Making the most of Japan’s longest economic recovery

Government officials have announced that Japan is currently going through its longest economic recovery in the postwar period. But that doesn’t necessarily mean people are happy. Rather, many seem to feel they haven’t been able to enjoy the fruits of that economic expansion.

The period we're looking at began in December 2012, when Prime Minister Shinzo Abe took office for the second time. Although we need to wait a while for analysts to make the official call, the government says we are in the country’s longest economic recovery since World War 2. So, why the lack of excitement?

Reason number one: It’s the "longest" economic recovery, but that doesn't make it a "strong" recovery. During the 57 months from 1965 to 1970, Japan experienced average annual growth of more than 10 percent through the so-called "Izanagi Keiki." Then, during the late 1980s through to 1991, the bubble economy saw average growth of 5 percent.

The longest economic expansion period before now was the "Izanami Keiki" between 2002 and 2008 with an average 1.6 percent growth. However, the present growth period is ticking along at just 1.2 percent.

Reason number two: The economic expansion is mainly benefitting the business sector, not ordinary people. Thanks to public spending and the Bank of Japan’s aggressive monetary easing, the Nikkei average has doubled over the last 6 years, while corporate earnings have hit record highs. However, real income for households saw a decline during that same period. With little rises in wages, higher social security premiums and bigger bills all round, it’s not much of a surprise that people are not out celebrating. Saving the country from falling into a depression is a clear achievement, but people say they have yet to feel the benefit of Abenomics.

The next question is how much longer the recovery will last.

Analysts are recently more pessimistic about Japan’s outlook. Exports have been supporting the country’s trade balance, but the global economy seems to be decelerating at a much faster pace than predicted.

China has been hard hit with its own social and political reforms and, of course, the trade tensions with the US. The official GDP growth for 2018 was 6.6 percent, the lowest in 28 years. But perhaps more shocking, is a report that a Renmin University scholar claimed last month that the actual number was just 1.67 percent according to a "secret government research group."

Meanwhile, Europe is suffering too, with Germany falling into negative growth and the challenge posed by the UK's Brexit uncertainties.

The US is also facing the consequences of the current trade friction with China, as well as the diminishing effects of President Trump’s tax cuts. That's all bad news for Japanese exports.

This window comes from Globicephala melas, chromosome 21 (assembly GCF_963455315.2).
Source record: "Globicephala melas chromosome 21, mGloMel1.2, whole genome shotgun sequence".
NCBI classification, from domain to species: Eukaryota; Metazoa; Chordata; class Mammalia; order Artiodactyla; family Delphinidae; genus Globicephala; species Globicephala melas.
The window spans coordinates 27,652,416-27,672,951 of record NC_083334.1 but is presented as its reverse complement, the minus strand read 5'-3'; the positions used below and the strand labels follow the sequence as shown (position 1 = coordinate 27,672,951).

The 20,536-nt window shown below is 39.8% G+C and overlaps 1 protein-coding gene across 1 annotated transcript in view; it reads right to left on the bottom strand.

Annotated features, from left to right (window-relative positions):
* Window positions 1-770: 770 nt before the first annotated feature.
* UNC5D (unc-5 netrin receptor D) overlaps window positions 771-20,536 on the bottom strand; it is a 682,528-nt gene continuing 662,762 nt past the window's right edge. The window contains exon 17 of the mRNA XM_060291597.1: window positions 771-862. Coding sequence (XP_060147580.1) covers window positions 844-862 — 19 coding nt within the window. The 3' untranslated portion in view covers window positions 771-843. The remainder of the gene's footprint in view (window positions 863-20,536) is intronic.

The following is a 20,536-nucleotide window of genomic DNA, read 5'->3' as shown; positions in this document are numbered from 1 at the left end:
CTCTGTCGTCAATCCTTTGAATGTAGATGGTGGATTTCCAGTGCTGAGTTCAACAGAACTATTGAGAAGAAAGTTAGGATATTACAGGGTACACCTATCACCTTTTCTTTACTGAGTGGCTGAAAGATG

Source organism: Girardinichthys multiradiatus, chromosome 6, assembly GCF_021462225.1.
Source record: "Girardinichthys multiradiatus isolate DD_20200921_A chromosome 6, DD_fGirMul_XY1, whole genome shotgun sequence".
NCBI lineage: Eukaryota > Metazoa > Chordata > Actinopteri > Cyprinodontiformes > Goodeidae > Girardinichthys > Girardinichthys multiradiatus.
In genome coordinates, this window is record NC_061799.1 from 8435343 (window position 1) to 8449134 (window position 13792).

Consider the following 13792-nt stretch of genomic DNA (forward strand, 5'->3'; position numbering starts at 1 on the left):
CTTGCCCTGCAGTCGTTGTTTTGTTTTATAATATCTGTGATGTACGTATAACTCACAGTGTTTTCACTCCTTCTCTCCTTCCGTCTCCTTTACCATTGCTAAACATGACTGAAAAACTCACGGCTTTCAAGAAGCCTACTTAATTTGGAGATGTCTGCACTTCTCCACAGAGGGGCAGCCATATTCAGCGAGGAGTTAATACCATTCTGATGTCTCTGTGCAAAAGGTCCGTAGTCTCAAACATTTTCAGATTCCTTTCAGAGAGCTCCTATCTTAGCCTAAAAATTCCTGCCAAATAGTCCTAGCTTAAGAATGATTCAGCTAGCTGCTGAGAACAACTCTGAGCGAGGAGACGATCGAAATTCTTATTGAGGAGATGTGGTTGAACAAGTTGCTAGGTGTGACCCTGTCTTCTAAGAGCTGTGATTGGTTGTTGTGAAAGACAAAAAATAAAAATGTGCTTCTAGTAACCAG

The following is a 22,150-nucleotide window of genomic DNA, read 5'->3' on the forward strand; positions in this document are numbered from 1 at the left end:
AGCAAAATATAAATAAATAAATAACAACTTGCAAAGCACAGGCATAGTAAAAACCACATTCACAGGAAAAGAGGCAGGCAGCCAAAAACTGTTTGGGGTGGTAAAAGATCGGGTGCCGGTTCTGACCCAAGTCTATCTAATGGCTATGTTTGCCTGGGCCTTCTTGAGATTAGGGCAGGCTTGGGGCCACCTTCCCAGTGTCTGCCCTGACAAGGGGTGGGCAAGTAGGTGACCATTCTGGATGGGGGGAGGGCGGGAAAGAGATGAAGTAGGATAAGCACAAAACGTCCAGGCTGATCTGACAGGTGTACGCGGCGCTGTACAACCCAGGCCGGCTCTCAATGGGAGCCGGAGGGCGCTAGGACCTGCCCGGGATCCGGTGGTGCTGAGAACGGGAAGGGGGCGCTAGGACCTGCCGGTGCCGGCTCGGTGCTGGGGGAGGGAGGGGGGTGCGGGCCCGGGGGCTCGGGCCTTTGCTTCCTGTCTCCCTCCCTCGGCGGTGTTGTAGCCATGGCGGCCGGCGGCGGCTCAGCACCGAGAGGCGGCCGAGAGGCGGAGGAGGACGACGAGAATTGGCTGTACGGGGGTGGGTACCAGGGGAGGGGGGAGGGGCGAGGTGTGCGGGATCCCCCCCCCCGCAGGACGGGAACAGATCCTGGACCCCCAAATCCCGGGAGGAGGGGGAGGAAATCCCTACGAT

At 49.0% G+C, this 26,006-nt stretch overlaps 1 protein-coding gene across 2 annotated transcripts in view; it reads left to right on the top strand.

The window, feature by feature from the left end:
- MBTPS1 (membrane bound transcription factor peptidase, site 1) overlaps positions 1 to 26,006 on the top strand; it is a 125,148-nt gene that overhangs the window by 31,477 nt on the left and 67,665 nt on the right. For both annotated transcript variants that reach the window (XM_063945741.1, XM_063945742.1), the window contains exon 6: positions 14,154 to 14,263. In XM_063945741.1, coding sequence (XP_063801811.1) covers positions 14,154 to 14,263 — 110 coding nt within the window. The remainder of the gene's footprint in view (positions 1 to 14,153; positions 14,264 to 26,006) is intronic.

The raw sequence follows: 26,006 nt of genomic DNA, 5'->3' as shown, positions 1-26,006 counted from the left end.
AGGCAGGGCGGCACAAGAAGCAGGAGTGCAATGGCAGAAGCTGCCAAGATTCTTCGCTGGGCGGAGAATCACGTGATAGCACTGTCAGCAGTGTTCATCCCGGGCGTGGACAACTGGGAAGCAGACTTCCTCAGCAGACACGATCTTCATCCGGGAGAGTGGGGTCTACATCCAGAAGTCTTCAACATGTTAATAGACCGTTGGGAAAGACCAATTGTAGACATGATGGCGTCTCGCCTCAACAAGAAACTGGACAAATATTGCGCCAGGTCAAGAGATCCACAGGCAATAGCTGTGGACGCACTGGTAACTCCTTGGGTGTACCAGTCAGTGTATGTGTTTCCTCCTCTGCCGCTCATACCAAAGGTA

That said, capital investment within Japan has been strong. New hotels are under construction ahead of the 2020 Tokyo Olympics and Paralympics. The construction sector has been booming, but many analysts predict that may have peaked already.

A cheaper yen has been also been helping to lift the economy, but that might not continue. The US Federal Reserve may slow or halt further monetary tightening, meaning that the dollar could weaken further against other major currencies.

And with Japan due for another consumption tax hike in October, the country is indeed facing a major challenge if it's to prevent the economy deteriorating.

Here’s what’s needed to ensure Japan’s stronger growth.

Firstly, nothing new. Company managers should increase base pay for their employees. We’ve been talking about creating a virtuous economic cycle that will boost both the corporate and household sectors for some time. But, so far, that hasn’t happened. Keidanren -- the Japan Business Confederation -- recently declined to set a target for 2019 pay increases. Last year, it called for a 3 percent increase. But with the global economic uncertainty, companies are likely to be wary about handing out bigger pay checks this year. Nevertheless, executives should remind themselves that their decision could shrink the economy as a whole.

Moreover, businesses should also invest more in human resources development. Some experts point out that while capital investment is regarded as a company asset, human investment is regarded as a bothersome cost.

Lastly, the corporate sector needs to step up its efforts to create new businesses. We’ve seen Google, Apple, Facebook, Amazon and so many others creating new jobs. Here in Japan, we are seeing few new global players evolve, meaning that there has been not enough deregulation and moonshot investments.

Japan's leaders, in both the government and business sectors, should keep in mind that they may not have much time before the economy starts to falter. They need to think carefully and clearly before deciding on the best path to make the most of Japan's longest economy recovery.